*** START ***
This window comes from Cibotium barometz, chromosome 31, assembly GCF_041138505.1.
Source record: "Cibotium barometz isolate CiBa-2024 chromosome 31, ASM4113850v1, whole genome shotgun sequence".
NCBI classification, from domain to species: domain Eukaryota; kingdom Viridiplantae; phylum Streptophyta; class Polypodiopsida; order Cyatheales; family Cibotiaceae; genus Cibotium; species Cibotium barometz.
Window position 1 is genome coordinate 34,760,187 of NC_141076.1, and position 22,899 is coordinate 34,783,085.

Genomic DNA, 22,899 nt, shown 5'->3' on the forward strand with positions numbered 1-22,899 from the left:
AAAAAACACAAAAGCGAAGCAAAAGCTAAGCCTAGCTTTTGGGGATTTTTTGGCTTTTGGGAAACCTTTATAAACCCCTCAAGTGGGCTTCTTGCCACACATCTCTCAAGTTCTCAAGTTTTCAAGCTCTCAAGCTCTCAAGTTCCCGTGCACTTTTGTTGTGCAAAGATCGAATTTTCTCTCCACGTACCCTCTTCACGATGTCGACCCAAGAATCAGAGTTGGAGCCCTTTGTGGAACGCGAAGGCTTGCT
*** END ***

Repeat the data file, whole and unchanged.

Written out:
This window comes from Cibotium barometz, chromosome 31, assembly GCF_041138505.1.
Source record: "Cibotium barometz isolate CiBa-2024 chromosome 31, ASM4113850v1, whole genome shotgun sequence".
NCBI classification, from domain to species: domain Eukaryota; kingdom Viridiplantae; phylum Streptophyta; class Polypodiopsida; order Cyatheales; family Cibotiaceae; genus Cibotium; species Cibotium barometz.
Window position 1 is genome coordinate 34,760,187 of NC_141076.1, and position 22,899 is coordinate 34,783,085.

Genomic DNA, 22,899 nt, shown 5'->3' on the forward strand with positions numbered 1-22,899 from the left:
AAAAAACACAAAAGCGAAGCAAAAGCTAAGCCTAGCTTTTGGGGATTTTTTGGCTTTTGGGAAACCTTTATAAACCCCTCAAGTGGGCTTCTTGCCACACATCTCTCAAGTTCTCAAGTTTTCAAGCTCTCAAGCTCTCAAGTTCCCGTGCACTTTTGTTGTGCAAAGATCGAATTTTCTCTCCACGTACCCTCTTCACGATGTCGACCCAAGAATCAGAGTTGGAGCCCTTTGTGGAACGCGAAGGCTTGCT